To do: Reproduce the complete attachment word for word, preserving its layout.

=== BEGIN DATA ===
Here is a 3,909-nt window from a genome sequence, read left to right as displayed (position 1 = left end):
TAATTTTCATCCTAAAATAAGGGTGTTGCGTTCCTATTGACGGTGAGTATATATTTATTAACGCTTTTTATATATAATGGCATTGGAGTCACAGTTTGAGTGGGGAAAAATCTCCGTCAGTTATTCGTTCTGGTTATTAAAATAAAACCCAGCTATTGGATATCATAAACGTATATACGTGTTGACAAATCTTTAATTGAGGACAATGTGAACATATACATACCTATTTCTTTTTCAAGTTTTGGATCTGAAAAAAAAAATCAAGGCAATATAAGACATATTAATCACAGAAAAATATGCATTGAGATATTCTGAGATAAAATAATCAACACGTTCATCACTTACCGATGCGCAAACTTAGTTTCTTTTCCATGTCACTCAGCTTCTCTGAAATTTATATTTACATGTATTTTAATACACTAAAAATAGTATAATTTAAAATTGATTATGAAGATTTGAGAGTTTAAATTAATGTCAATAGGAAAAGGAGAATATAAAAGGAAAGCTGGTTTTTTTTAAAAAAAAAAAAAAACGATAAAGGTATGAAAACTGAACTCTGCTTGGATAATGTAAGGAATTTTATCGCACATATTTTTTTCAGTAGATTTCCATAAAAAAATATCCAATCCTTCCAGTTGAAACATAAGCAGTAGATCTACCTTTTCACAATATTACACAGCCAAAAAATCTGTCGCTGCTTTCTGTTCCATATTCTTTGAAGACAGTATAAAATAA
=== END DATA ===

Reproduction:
Here is a 3,909-nt window from a genome sequence, read left to right as displayed (position 1 = left end):
TAATTTTCATCCTAAAATAAGGGTGTTGCGTTCCTATTGACGGTGAGTATATATTTATTAACGCTTTTTATATATAATGGCATTGGAGTCACAGTTTGAGTGGGGAAAAATCTCCGTCAGTTATTCGTTCTGGTTATTAAAATAAAACCCAGCTATTGGATATCATAAACGTATATACGTGTTGACAAATCTTTAATTGAGGACAATGTGAACATATACATACCTATTTCTTTTTCAAGTTTTGGATCTGAAAAAAAAAATCAAGGCAATATAAGACATATTAATCACAGAAAAATATGCATTGAGATATTCTGAGATAAAATAATCAACACGTTCATCACTTACCGATGCGCAAACTTAGTTTCTTTTCCATGTCACTCAGCTTCTCTGAAATTTATATTTACATGTATTTTAATACACTAAAAATAGTATAATTTAAAATTGATTATGAAGATTTGAGAGTTTAAATTAATGTCAATAGGAAAAGGAGAATATAAAAGGAAAGCTGGTTTTTTTTAAAAAAAAAAAAAAACGATAAAGGTATGAAAACTGAACTCTGCTTGGATAATGTAAGGAATTTTATCGCACATATTTTTTTCAGTAGATTTCCATAAAAAAATATCCAATCCTTCCAGTTGAAACATAAGCAGTAGATCTACCTTTTCACAATATTACACAGCCAAAAAATCTGTCGCTGCTTTCTGTTCCATATTCTTTGAAGACAGTATAAAATAA